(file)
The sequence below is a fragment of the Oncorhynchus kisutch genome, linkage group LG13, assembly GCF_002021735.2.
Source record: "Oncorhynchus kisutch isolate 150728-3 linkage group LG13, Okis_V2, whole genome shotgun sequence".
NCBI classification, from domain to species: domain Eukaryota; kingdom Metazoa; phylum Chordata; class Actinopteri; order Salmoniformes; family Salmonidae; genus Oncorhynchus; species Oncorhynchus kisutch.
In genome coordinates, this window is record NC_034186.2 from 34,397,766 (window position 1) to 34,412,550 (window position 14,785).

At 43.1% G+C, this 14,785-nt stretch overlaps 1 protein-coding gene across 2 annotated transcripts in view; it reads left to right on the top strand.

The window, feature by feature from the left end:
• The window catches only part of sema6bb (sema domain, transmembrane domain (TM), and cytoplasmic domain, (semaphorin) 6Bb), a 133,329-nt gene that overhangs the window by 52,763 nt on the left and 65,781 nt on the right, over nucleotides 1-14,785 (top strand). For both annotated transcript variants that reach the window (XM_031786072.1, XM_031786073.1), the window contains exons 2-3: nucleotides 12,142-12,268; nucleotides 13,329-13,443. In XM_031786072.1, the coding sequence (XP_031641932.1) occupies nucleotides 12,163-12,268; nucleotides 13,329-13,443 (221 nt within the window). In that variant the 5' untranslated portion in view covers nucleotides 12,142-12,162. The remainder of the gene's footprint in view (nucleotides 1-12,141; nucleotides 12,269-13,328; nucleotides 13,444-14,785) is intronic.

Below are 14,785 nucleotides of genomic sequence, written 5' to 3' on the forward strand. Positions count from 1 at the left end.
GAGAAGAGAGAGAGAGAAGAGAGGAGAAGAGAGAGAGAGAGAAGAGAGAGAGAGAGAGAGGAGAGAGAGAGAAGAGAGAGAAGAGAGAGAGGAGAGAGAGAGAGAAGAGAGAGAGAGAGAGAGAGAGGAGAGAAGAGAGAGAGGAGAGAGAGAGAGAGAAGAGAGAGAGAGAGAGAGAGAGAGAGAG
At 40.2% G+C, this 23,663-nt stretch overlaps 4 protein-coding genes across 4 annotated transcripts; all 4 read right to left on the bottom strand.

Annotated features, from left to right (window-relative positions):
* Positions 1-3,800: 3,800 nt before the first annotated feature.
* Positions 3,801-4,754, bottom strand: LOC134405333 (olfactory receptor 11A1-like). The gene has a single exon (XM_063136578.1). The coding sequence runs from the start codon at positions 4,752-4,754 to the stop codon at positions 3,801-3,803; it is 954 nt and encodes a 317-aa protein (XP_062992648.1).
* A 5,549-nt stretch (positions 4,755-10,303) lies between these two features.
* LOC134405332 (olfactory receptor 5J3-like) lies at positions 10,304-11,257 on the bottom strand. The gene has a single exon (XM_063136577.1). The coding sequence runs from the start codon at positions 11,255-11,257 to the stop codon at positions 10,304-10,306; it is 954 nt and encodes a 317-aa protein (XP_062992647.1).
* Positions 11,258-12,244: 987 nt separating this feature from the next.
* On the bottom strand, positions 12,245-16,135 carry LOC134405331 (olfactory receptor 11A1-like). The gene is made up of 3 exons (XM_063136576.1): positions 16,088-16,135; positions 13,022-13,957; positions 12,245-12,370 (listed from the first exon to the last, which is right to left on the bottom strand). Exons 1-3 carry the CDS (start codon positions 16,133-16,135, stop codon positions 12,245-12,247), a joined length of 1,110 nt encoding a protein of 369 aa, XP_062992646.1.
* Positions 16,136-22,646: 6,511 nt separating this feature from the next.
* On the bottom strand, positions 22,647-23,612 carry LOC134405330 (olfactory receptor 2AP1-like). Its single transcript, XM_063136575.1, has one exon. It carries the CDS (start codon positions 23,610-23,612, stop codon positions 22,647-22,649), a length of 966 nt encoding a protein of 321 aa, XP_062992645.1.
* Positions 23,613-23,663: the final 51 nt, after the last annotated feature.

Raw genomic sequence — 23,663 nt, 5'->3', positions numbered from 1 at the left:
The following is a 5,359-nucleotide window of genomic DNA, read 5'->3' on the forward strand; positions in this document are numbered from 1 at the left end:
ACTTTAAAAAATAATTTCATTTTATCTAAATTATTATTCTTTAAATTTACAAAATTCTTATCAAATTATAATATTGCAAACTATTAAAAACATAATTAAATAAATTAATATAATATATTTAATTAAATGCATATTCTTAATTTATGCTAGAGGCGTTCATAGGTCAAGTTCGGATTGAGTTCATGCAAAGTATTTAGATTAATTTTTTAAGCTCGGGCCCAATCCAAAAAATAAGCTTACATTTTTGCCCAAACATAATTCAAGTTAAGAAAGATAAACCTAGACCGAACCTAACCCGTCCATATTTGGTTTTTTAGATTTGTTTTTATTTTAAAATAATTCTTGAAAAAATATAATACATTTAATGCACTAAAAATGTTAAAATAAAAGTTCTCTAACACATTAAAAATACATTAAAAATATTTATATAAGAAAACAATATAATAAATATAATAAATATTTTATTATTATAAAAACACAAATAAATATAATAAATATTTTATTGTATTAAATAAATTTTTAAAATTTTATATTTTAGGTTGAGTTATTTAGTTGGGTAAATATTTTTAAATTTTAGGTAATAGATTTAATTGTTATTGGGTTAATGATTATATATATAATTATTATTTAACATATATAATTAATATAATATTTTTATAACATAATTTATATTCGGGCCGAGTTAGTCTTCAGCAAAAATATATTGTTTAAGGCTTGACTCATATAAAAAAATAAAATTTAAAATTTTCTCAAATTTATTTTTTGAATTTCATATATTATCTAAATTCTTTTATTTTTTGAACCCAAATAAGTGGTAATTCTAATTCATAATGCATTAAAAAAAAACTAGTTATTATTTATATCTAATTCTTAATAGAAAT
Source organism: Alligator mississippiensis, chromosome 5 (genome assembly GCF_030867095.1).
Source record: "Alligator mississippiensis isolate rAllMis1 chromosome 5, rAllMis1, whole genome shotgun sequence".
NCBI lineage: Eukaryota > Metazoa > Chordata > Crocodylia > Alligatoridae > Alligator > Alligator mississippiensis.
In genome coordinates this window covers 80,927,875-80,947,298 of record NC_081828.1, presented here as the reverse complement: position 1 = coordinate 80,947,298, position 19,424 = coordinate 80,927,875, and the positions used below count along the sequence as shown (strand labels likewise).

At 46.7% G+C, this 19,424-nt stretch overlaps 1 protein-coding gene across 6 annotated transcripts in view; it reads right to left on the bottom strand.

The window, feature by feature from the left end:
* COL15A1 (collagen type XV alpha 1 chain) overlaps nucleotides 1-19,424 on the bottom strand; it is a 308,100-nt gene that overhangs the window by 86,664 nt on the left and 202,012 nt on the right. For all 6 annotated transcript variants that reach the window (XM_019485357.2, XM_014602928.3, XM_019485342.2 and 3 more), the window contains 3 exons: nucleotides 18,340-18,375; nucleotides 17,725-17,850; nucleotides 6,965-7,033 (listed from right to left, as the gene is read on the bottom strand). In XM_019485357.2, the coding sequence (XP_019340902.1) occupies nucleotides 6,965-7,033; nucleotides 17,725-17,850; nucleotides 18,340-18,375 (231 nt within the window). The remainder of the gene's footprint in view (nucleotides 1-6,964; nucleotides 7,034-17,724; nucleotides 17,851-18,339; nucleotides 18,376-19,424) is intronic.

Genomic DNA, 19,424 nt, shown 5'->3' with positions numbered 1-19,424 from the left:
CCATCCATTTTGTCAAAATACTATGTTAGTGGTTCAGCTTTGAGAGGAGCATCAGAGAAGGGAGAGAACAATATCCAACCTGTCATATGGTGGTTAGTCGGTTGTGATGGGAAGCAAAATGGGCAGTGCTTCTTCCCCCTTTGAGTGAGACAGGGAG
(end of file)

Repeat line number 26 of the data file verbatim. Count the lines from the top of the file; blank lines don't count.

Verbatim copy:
NCBI lineage: Eukaryota > Metazoa > Chordata > Crocodylia > Alligatoridae > Alligator > Alligator mississippiensis.